If you give a concierge in Japan a tip, he will literally run after you to return your money.Jack Exon, President Ovation Vacation
In Japan, service is focused on delivering the essentials of a job with pride, and appreciation is typically expressed through compliments or bowing. However, there is one exception to this rule: ryokans, traditional small, family-run guesthouses with just a few rooms. In these establishments, travelers have the option to leave money as a tip for the nakai san, the kimono-wearing server responsible for preparing meals and setting up futons. However, it’s crucial to follow the proper etiquette when giving a tip in this context. Instead of handing over the money in person, it should be sealed in a beautifully decorated envelope, creating a respectful and thoughtful gesture. This adherence to proper protocol ensures that the tip is given in a culturally appropriate manner within the unique setting of a ryokan.
Switzerland is known for its meticulous attention to detail and high-quality service. Tipping is not required, as it is customary to include a 10% service charge in the bill. However, rounding up the bill or leaving a small amount as a token of appreciation is considered polite in certain circumstances. Higher tipping percentages are more common in big cities.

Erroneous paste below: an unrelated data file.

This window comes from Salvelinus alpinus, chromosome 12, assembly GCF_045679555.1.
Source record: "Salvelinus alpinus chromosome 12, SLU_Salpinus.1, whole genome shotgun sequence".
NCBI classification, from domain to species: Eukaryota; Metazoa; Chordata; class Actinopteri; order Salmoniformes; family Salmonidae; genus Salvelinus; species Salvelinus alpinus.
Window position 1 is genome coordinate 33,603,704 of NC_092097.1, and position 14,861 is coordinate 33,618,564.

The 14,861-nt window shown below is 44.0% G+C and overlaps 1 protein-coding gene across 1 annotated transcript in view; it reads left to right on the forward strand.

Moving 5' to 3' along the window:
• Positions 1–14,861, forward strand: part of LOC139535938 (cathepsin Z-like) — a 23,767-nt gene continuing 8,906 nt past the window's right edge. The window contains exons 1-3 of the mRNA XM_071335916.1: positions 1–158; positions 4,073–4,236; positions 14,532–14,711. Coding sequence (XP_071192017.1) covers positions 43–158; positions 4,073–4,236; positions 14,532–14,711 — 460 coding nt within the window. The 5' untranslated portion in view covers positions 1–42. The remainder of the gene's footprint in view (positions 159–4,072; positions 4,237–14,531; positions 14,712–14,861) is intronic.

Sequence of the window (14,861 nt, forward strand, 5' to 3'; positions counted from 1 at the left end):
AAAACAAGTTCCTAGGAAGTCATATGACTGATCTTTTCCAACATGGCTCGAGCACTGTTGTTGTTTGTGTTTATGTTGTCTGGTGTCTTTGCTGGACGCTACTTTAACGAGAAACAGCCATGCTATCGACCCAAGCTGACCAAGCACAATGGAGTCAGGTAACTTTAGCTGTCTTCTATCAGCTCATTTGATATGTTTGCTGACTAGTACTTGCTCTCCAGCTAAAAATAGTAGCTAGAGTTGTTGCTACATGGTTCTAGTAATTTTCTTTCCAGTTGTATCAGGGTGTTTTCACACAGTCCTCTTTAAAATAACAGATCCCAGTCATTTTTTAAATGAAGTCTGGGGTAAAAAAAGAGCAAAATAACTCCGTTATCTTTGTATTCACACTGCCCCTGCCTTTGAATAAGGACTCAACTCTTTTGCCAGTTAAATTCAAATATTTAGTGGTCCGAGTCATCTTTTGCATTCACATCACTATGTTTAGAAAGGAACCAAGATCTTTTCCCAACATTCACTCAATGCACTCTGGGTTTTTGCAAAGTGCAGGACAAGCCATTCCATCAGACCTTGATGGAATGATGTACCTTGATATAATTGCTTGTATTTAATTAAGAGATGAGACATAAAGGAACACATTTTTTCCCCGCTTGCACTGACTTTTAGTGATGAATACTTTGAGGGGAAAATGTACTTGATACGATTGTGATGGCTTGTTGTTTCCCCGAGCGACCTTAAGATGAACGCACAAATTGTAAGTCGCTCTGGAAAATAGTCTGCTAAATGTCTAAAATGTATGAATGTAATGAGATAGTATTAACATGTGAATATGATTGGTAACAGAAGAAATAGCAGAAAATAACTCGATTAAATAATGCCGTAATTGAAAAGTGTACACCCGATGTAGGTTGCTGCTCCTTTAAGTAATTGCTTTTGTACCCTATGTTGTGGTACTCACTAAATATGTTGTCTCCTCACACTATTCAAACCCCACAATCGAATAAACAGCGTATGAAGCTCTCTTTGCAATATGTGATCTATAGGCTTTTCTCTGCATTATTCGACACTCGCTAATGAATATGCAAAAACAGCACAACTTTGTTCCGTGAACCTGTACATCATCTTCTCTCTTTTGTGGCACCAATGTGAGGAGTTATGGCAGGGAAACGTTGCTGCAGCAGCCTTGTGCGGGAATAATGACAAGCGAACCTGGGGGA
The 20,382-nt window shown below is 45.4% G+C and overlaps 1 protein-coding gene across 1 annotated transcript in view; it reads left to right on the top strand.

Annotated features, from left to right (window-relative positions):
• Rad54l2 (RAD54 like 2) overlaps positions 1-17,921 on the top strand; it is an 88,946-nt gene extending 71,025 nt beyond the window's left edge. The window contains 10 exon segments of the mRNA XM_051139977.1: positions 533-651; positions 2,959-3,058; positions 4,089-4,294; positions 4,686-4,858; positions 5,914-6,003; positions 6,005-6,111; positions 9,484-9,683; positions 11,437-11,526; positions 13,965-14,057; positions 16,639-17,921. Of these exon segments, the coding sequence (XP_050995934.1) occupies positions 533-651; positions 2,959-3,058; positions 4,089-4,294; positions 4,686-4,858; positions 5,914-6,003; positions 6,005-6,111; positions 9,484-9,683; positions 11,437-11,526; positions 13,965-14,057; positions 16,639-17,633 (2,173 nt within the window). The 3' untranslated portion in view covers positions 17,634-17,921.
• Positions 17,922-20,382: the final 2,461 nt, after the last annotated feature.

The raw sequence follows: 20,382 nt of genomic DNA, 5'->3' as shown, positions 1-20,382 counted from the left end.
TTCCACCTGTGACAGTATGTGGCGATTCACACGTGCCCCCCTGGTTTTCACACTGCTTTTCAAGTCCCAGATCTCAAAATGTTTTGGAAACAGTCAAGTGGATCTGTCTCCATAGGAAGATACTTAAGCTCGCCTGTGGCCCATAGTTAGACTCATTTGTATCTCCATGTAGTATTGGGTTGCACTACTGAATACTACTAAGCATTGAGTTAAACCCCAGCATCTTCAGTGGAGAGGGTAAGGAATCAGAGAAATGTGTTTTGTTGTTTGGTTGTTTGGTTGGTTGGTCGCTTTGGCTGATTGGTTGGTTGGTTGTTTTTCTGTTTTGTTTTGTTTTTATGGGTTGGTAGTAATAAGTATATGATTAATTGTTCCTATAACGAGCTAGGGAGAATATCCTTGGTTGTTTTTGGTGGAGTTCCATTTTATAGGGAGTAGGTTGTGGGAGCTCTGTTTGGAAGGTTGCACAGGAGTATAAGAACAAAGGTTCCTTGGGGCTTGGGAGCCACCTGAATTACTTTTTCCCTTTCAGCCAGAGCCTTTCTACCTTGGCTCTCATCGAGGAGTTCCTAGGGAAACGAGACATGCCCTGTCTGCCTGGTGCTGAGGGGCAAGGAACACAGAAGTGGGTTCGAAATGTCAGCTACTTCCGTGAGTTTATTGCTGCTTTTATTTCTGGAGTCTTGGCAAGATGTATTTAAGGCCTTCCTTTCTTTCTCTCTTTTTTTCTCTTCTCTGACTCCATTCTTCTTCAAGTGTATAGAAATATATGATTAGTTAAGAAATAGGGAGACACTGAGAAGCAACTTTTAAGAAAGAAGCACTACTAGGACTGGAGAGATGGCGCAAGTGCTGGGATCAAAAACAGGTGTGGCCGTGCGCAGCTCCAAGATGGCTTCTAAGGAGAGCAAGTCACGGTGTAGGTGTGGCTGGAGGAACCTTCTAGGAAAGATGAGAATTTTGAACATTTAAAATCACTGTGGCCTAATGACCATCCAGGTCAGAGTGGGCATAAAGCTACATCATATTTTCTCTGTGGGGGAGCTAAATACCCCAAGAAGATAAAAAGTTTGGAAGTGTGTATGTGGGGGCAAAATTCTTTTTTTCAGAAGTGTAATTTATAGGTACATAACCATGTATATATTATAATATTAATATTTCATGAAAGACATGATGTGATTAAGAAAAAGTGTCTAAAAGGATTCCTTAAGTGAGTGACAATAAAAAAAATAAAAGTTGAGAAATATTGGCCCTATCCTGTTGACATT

Belgium operates on a service-inclusive model, meaning that service charges are typically included in the bill. Therefore, tipping is not a widespread practice. However, rounding up the bill or leaving a small amount as a gesture of appreciation is always welcome and might be slightly expected in more touristy areas.
In Australia, tipping is not the norm. While it is appreciated and becoming more common in some situations, such as fine dining or exceptional service, it is not expected or ingrained in the local culture. One can typically find a 10% goods and service tax on every bill. Service providers in Australia receive fair wages, making tipping discretionary rather than obligatory.
In Brazil, service charges are commonly included in the bill, making tipping less common. However, leaving a small gratuity, especially for exceptional service, is appreciated. The amount is typically around 10% of the bill, but it can vary depending on the establishment and level of service received
Denmark, renowned for its egalitarian society and community generosity, may surprise many as a nation where tipping is not the norm.This can be attributed to two key factors. One, the country’s higher GDP per capita and robust welfare system ensure that service staff, taxi drivers, and frontline workers are not heavily reliant on tips for their livelihood. Second, service charges are typically included in restaurant and hotel bills.
However, while tipping may not be a tradition, it is still common in Denmark and the broader Scandinavian region to round up the bill as a token of appreciation. Moreover, like in much of Europe, exceptional service can be rewarded with either a monetary tip or the valuable loyalty of repeat visits, both of which hold great significance.